GTT serves up managed SD-WAN service, expands cloud network line

GTT has launched its managed SD-WAN service, expanding the breadth of its growing cloud networking services line for its enterprise business customer base.

What GTT can bring to the SD-WAN game is its large array of network service options. The service provider has more than 50,000 locations equipped with some form of broadband access service that it integrates into its global network backbone on behalf of its business customers.

GTT can offer its customers an array of internet services that range from high-capacity IP transit, dedicated internet access (DIA) to broadband internet and broadband wireless services to accommodate lower speed locations and branch offices.

Building on its success in delivering hybrid WAN services, GTT Managed SD-WAN service will utilize VeloCloud’s Cloud-Delivered SD-WAN technology.

RELATED: GTT to jump into SD-WAN fray this year, aims to gain 'by attacking the incumbents'

Besides offering an array of connectivity options supplied over its own network and its large base of broadband partners, GTT’s business customers will be able to get a host of network tools.

These tools include dynamic bandwidth management, optimized application performance and the ability to integrate network technologies into the corporate WAN. GTT said that the SD-WAN service will also simplify network control, especially for branch locations, driving greater efficiencies in enterprise WAN management.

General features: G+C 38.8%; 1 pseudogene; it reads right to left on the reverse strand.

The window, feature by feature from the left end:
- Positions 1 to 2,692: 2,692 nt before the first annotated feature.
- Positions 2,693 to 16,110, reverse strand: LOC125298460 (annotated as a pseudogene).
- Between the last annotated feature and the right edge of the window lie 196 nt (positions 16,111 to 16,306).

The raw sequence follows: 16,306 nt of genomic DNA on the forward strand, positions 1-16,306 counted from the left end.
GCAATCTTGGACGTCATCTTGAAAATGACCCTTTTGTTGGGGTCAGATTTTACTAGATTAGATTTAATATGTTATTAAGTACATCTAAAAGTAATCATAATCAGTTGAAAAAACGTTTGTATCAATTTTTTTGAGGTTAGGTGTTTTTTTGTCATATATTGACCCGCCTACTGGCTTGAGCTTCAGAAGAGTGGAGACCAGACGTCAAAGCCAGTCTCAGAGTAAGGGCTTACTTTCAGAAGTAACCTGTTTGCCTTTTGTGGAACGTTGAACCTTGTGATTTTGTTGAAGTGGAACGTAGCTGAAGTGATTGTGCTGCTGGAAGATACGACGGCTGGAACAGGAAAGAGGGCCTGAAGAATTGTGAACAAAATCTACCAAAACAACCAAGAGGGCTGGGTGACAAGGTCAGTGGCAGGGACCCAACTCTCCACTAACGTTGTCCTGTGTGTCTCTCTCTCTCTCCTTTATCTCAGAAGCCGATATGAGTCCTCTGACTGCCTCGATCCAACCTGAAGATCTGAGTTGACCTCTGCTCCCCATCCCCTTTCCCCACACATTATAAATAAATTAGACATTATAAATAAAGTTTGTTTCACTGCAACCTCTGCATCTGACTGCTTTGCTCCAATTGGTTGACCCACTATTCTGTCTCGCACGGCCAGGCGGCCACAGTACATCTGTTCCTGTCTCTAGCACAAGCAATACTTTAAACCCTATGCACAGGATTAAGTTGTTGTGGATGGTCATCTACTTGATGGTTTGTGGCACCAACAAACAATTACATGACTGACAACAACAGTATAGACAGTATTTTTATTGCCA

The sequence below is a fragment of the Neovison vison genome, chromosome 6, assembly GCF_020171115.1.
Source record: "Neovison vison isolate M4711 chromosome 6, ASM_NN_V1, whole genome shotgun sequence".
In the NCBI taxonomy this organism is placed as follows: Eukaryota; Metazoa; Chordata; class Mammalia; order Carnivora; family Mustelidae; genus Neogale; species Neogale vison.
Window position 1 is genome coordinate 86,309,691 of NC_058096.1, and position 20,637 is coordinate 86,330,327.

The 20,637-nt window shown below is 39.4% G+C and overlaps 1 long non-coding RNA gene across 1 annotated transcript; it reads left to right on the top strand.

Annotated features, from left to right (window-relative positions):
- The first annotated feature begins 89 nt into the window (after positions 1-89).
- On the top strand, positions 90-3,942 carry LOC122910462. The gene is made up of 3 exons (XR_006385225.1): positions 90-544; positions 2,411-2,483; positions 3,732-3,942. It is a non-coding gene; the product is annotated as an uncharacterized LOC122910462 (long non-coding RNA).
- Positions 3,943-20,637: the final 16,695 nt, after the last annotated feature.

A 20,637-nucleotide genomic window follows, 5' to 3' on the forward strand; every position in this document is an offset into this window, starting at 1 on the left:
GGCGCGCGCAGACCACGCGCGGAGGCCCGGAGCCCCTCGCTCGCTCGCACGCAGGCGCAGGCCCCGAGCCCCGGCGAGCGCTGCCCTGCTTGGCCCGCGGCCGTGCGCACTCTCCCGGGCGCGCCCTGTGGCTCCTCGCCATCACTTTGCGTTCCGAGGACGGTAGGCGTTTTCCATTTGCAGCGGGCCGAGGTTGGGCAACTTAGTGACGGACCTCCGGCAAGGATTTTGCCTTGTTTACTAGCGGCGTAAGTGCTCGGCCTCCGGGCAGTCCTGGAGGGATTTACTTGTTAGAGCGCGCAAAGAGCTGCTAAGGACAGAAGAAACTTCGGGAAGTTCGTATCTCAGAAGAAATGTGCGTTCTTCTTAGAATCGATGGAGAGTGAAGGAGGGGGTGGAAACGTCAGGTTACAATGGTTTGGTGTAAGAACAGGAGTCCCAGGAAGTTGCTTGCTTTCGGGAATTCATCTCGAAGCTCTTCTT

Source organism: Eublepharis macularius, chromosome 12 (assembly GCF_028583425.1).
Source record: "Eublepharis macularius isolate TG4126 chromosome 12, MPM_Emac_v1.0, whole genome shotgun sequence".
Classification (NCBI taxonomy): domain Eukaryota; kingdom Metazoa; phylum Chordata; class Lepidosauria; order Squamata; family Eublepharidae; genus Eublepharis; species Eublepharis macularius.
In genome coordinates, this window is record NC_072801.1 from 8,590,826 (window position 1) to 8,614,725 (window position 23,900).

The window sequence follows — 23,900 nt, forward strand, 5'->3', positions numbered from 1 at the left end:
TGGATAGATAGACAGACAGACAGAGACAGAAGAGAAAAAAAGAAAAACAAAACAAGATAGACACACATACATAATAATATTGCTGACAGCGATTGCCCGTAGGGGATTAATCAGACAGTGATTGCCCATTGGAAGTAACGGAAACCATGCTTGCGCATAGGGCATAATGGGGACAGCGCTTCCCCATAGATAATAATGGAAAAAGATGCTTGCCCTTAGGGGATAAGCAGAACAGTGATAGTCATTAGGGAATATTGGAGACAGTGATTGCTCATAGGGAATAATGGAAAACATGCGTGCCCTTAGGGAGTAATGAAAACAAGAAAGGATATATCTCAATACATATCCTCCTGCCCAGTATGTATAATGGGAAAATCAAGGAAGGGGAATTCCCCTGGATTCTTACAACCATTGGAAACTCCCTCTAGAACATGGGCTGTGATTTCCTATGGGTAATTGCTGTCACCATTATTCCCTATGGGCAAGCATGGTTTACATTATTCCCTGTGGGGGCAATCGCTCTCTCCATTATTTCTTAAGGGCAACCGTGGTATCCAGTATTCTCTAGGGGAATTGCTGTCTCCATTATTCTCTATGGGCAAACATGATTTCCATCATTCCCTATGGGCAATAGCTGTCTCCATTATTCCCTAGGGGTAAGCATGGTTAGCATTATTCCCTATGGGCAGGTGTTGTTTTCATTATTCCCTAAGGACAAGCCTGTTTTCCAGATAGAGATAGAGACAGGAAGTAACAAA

Although GTT is a relatively new player in the crowded SD-WAN space, the service effectively builds off services it already provides such as premise-based firewalls, network-based firewalls and premise-based router services.

Rick Calder, CEO of GTT, told investors during the company's fourth-quarter earnings call that because it is an insurgent player, unlike incumbent telcos AT&T and Verizon, it does not have a large MPLS base it has to protect.

“MPLS has been a relatively smaller part of our portfolio,” Calder said. “If SD-WAN is the so-called killer of high-cost MPLS, we have less exposure to that and much more to gain by attacking the incumbents.”